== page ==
Bostock v. Clayton County; Altitude Express v. Zarda; and R.G. & G.R. Harris Funeral Homes v. EEOC
In Bostock v. Clayton County, petitioner Gerald Lynn Bostock filed a pro se lawsuit alleging that his former employer, Clayton County, Georgia, fired him because of his sexual orientation and therefore violated Title VII’s prohibition against discrimination “because of … sex.” The district court dismissed his lawsuit on the ground that Title VII does not prohibit discrimination based on sexual orientation, and the Eleventh Circuit affirmed. Similarly, in Altitude Express v. Zarda, petitioner Donald Zarda filed suit under Title VII against his former employer, Altitude Express, alleging that he was fired because he did not conform to gender stereotypes due to his sexual orientation. The district court granted summary judgment for the employer, and the Second Circuit affirmed. And in R.G. & G.R. Harris Funeral Homes v. EEOC, the Equal Employment Opportunity Commission filed suit against Aimee Stephens’s former employer, petitioner R.G. & G.R. Harris Funeral Homes, on the ground that the employer violated Title VII by firing Stephens because she is transgender. The district court granted summary judgment for the employer, but the Sixth Circuit reversed, holding that the employer had violated Title VII. Petitioners in these cases filed separate petitions for writs of certiorari with the Supreme Court, and on April 22, the Court granted review.
CAC, along with Rutgers Law School professor Katie Eyer, filed a brief on behalf of statutory interpretation and equality law scholars as amici curiae in support of the employees. Our brief made three main points. First, we argued that Title VII’s text prohibiting employment discrimination “because of … sex” plainly covers discrimination based on sexual orientation or transgender status. When an employer fires a woman because she is attracted to women, for instance, but not a man who is attracted to women, that action is necessarily “because of … sex” even under the narrowest definition of “sex” that existed in 1964 when Title VII was enacted. Likewise, when an employer fires a transgender woman for identifying and presenting as a woman, that action is necessarily “because of … sex” because the employer would not have fired her for identifying and presenting as a woman if she were a “biological woman.” Second, we argued that it does not matter whether Congress or the public would have expected Title VII to cover discrimination based on sexual orientation or gender identity at the time the law was passed. The Court has consistently held that an application of a particular statute is covered if it falls within the reach of the statute’s plain text, even if Congress or the public did not anticipate that application. Finally, we argued that actions of subsequent legislatures cannot trump the plain meaning of Title VII’s text.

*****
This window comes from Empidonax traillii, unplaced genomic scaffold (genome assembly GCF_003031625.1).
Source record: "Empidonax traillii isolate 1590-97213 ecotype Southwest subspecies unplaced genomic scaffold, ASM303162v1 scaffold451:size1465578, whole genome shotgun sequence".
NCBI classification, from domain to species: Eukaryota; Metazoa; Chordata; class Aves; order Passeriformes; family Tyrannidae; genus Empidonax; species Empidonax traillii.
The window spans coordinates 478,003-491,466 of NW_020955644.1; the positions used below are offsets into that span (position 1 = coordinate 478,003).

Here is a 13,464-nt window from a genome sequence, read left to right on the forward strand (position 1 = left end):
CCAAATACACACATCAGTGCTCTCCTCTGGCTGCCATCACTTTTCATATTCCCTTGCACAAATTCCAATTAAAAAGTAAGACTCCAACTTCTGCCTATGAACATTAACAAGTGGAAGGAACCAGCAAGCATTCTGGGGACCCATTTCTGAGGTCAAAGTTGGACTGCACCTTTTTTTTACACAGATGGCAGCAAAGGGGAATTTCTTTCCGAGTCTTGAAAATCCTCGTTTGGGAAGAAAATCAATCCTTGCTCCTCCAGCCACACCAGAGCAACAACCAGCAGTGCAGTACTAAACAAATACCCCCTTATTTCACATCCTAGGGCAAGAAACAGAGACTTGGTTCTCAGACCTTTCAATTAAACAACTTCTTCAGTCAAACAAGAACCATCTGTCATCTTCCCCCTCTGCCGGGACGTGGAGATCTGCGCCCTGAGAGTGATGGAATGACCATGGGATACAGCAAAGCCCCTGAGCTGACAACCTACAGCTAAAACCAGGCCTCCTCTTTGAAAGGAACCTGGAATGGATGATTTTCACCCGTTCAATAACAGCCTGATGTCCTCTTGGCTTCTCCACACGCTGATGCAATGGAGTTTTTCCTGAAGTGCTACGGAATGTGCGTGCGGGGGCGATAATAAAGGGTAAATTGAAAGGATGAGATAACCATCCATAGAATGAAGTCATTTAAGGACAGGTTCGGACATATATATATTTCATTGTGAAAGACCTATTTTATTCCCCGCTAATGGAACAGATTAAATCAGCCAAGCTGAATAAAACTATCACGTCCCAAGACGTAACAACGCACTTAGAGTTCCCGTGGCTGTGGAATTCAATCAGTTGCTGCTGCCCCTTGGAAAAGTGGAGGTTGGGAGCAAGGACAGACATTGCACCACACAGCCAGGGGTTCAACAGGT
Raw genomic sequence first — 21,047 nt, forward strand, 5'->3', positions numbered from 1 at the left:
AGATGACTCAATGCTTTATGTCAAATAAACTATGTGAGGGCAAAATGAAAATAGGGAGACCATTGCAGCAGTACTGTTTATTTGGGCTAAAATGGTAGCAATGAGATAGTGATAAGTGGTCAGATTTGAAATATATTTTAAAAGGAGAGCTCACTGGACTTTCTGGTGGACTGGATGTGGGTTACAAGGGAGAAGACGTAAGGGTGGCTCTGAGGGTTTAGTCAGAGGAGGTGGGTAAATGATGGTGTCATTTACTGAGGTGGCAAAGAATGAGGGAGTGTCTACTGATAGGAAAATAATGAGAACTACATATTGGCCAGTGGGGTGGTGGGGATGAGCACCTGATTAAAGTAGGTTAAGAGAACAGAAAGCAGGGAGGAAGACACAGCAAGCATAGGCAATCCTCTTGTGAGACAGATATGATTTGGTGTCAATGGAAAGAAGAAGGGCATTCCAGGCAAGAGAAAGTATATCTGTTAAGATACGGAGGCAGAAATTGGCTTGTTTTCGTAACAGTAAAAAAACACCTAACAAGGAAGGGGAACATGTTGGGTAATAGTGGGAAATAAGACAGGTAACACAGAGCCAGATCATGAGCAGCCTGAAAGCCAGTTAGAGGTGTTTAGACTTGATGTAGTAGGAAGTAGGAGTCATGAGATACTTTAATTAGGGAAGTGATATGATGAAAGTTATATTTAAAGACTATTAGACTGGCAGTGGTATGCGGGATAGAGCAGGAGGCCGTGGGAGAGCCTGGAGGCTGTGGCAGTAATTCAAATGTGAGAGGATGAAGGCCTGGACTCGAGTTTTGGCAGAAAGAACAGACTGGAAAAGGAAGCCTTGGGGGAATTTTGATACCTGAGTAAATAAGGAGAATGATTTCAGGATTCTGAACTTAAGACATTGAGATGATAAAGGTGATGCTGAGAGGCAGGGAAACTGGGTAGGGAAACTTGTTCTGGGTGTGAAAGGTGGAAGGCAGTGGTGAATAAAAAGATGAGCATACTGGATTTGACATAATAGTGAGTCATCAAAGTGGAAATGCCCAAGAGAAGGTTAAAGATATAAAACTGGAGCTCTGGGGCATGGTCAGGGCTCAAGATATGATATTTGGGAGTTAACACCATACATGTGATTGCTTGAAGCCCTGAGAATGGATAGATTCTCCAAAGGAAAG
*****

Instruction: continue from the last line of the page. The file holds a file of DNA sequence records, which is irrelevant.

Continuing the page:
The Supreme Court ruled in favor of the employees, holding that Title VII protections against employment discrimination “because of … sex” prohibit discrimination against individuals based on their sexual orientation or transgender status. Specifically, the Court held that if an employer discriminates against an individual because of their homosexuality or transgender status, that discrimination is inseparable from discrimination based on sex and is therefore prohibited. According to the Court, this conclusion can be drawn directly from the “ordinary public meaning of the statute’s language at the time of the law’s adoption.” Furthermore, the plain text of the law controls regardless of whether the drafters of Title VII would have predicted the specific application of the law in these cases. As the Court explained, “the limits of the drafters’ imagination supply no reason to ignore the law’s demands.”
July 3, 2019
CAC files amicus briefU.S. Sup. Ct. Amicus Brief
October 8, 2019
The Supreme Court hears oral arguments
June 15, 2020
The Supreme Court issues its decision